Preliminary data of this paper were previously presented as a poster presentation at the 25th ECVN/ESVN Annual Symposium in Ghent, Belgium, September 13–15, 2012
Clinical and Pathological Analysis of Epidural Inflammation in Intervertebral Disk Extrusion in Dogs
Article first published online: 6 MAY 2013
Copyright © 2013 by the American College of Veterinary Internal Medicine
Journal of Veterinary Internal Medicine
Volume 27, Issue 4, pages 924–934, July/August 2013
How to Cite
Fadda, A., Oevermann, A., Vandevelde, M., Doherr, M.G., Forterre, F. and Henke, D. (2013), Clinical and Pathological Analysis of Epidural Inflammation in Intervertebral Disk Extrusion in Dogs. Journal of Veterinary Internal Medicine, 27: 924–934. doi: 10.1111/jvim.12095
- Issue published online: 15 JUL 2013
- Article first published online: 6 MAY 2013
- Manuscript Accepted: 14 MAR 2013
- Manuscript Revised: 11 FEB 2013
- Manuscript Received: 7 NOV 2012
- Immune response;
- Intervertebral disk herniation;
- Nucleus pulposus
Little is known about the pathologic changes in the epidural space after intervertebral disk (IVD) extrusion in the dog.
To analyze the pathology of the epidural inflammatory response, and to search for correlations between this process and clinical findings.
Clinical data from 105 chondrodystrophic (CD) and nonchondrodystrophic (NCD) dogs with IVD extrusion were recorded. Epidural material from these dogs was examined histopathologically and immunohistochemically. Using statistical analysis, we searched for correlations between severity of epidural inflammation and various clinical and pathologic variables.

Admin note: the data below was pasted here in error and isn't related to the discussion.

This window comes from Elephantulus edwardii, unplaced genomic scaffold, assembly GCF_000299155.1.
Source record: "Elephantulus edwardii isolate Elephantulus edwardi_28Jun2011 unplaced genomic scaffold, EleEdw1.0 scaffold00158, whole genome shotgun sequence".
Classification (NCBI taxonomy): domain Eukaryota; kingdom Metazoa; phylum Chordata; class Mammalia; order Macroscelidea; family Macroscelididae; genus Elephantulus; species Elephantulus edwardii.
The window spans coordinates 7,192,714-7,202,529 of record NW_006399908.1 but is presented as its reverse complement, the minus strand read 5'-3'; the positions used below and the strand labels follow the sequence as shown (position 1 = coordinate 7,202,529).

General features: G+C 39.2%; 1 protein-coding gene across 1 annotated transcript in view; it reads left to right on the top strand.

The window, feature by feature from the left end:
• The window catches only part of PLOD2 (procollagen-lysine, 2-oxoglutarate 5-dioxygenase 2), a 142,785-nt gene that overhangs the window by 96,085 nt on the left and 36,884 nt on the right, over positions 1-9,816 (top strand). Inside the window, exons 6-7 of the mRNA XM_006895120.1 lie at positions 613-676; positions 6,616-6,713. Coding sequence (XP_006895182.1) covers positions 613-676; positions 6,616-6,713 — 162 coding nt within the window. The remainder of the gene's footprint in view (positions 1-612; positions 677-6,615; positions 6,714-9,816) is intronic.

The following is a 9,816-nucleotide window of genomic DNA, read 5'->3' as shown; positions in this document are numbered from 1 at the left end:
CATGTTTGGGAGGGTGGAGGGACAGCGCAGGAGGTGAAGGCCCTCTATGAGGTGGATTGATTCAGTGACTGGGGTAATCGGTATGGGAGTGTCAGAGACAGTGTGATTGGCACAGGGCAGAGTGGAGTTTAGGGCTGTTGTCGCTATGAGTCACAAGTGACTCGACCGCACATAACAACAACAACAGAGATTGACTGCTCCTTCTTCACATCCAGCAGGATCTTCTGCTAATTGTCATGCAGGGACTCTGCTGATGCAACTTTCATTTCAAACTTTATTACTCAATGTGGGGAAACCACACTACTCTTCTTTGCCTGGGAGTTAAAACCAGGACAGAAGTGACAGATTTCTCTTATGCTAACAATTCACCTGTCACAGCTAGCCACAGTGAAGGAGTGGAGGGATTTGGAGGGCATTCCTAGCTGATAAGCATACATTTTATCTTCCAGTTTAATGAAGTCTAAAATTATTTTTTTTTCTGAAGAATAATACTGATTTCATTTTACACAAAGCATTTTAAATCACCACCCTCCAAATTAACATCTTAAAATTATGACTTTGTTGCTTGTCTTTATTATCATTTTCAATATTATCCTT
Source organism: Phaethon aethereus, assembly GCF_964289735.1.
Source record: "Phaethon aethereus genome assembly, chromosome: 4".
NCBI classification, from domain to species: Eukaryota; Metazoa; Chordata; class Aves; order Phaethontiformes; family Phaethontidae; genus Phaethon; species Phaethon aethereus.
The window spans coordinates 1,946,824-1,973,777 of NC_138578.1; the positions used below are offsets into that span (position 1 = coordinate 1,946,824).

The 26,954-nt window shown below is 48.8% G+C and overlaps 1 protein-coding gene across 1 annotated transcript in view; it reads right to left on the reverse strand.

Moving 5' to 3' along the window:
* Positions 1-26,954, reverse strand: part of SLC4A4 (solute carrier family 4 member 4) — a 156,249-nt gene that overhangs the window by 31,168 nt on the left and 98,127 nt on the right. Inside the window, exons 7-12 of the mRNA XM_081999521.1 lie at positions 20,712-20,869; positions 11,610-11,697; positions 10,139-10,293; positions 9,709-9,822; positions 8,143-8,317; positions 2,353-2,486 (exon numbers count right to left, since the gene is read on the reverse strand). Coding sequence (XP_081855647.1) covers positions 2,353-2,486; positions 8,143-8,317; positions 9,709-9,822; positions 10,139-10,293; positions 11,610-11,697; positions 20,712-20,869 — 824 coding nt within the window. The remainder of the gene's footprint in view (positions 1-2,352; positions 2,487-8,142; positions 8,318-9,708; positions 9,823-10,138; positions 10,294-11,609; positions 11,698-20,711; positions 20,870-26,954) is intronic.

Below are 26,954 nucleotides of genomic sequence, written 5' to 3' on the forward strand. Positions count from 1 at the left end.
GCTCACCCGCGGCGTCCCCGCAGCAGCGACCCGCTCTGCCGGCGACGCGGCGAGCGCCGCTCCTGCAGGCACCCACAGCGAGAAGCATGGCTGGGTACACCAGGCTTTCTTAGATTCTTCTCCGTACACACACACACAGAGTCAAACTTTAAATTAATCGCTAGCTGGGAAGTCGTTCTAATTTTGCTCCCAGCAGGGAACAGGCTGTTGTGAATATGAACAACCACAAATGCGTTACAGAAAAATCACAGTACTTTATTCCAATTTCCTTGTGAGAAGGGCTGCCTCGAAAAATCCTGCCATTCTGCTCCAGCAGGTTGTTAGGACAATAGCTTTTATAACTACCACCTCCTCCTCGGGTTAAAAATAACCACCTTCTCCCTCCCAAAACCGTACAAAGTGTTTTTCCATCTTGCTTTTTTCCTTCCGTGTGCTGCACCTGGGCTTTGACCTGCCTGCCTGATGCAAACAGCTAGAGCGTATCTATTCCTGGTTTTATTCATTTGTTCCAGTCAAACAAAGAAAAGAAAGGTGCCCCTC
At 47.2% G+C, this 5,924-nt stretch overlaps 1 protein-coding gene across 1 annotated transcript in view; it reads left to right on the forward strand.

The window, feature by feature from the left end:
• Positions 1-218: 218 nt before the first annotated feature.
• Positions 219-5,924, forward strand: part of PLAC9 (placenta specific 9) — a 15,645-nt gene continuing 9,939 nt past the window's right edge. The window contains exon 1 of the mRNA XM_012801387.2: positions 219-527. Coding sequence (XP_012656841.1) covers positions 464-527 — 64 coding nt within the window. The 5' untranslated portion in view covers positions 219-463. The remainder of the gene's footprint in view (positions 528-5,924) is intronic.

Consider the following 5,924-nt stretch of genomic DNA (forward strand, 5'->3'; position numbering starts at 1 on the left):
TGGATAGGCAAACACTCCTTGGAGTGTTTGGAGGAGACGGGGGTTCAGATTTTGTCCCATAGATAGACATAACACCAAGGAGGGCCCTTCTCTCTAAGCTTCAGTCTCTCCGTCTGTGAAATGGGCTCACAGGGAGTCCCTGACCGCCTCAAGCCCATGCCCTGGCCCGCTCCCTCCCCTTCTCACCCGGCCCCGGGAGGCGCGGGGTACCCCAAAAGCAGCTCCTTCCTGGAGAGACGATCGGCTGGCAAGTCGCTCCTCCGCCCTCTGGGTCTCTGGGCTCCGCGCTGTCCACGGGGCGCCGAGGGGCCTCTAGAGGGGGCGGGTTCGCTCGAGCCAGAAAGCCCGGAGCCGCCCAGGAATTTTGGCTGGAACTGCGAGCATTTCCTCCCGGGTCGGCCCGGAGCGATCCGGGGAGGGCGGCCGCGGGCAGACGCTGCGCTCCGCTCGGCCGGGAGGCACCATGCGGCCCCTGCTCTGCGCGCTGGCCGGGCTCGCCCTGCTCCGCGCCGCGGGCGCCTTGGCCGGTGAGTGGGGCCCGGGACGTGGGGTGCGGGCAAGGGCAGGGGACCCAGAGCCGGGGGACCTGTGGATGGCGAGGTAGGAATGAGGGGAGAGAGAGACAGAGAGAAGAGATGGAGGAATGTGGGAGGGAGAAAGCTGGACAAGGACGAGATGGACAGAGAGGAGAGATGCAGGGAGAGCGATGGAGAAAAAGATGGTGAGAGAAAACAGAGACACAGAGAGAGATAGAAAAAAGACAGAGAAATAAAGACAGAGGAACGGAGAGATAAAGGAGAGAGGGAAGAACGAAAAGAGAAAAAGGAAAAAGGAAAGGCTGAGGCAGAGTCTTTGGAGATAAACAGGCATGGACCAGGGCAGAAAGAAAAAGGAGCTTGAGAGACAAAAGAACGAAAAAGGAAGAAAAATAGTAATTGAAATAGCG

Most dogs exhibited an epidural inflammatory response, ranging from acute invasion of neutrophils to formation of chronic granulation tissue. The mononuclear inflammatory infiltrates consisted mostly of monocytes and macrophages and only few T and B cells. Surprisingly, chronic inflammatory patterns also were found in animals with an acute clinical history. Severity of the epidural inflammation correlated with degree of the epidural hemorrhage and nucleus pulposus calcification (P = .003 and .040), but not with age, chondrodystrophic phenotype, neurologic grade, back pain, pretreatment, or duration. The degree of inflammation was statistically (P = .021) inversely correlated with the ability to regain ambulation.
Conclusion and Clinical Importance
Epidural inflammation occurs in the majority of dogs with IVD extrusion and may develop long before the onset of clinical signs. Presence of calcified IVD material and hemorrhage in the epidural space may be the triggers of this lesion rather than an adaptive immune response to the nucleus pulposus as suggested in previous studies. Because epidural inflammation may affect outcome, further research is warranted.